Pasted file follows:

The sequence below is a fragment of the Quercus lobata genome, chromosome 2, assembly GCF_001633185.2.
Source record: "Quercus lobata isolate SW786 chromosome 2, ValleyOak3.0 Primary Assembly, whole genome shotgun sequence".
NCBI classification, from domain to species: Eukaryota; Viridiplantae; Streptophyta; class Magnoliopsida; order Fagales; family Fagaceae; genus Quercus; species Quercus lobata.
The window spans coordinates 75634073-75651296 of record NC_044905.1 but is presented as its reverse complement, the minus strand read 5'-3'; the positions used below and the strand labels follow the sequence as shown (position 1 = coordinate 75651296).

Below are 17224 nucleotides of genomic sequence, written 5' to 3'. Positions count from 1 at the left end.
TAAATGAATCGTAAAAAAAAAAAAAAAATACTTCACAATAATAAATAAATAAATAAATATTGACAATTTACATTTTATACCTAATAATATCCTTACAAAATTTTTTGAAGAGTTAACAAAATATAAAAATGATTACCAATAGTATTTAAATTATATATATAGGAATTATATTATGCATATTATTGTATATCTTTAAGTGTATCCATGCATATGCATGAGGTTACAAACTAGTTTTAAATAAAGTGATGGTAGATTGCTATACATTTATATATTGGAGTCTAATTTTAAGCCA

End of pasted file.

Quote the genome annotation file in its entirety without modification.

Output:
The sequence below is a fragment of the Quercus lobata genome, chromosome 2, assembly GCF_001633185.2.
Source record: "Quercus lobata isolate SW786 chromosome 2, ValleyOak3.0 Primary Assembly, whole genome shotgun sequence".
NCBI classification, from domain to species: Eukaryota; Viridiplantae; Streptophyta; class Magnoliopsida; order Fagales; family Fagaceae; genus Quercus; species Quercus lobata.
The window spans coordinates 75634073-75651296 of record NC_044905.1 but is presented as its reverse complement, the minus strand read 5'-3'; the positions used below and the strand labels follow the sequence as shown (position 1 = coordinate 75651296).

Below are 17224 nucleotides of genomic sequence, written 5' to 3'. Positions count from 1 at the left end.
TAAATGAATCGTAAAAAAAAAAAAAAAATACTTCACAATAATAAATAAATAAATAAATATTGACAATTTACATTTTATACCTAATAATATCCTTACAAAATTTTTTGAAGAGTTAACAAAATATAAAAATGATTACCAATAGTATTTAAATTATATATATAGGAATTATATTATGCATATTATTGTATATCTTTAAGTGTATCCATGCATATGCATGAGGTTACAAACTAGTTTTAAATAAAGTGATGGTAGATTGCTATACATTTATATATTGGAGTCTAATTTTAAGCCA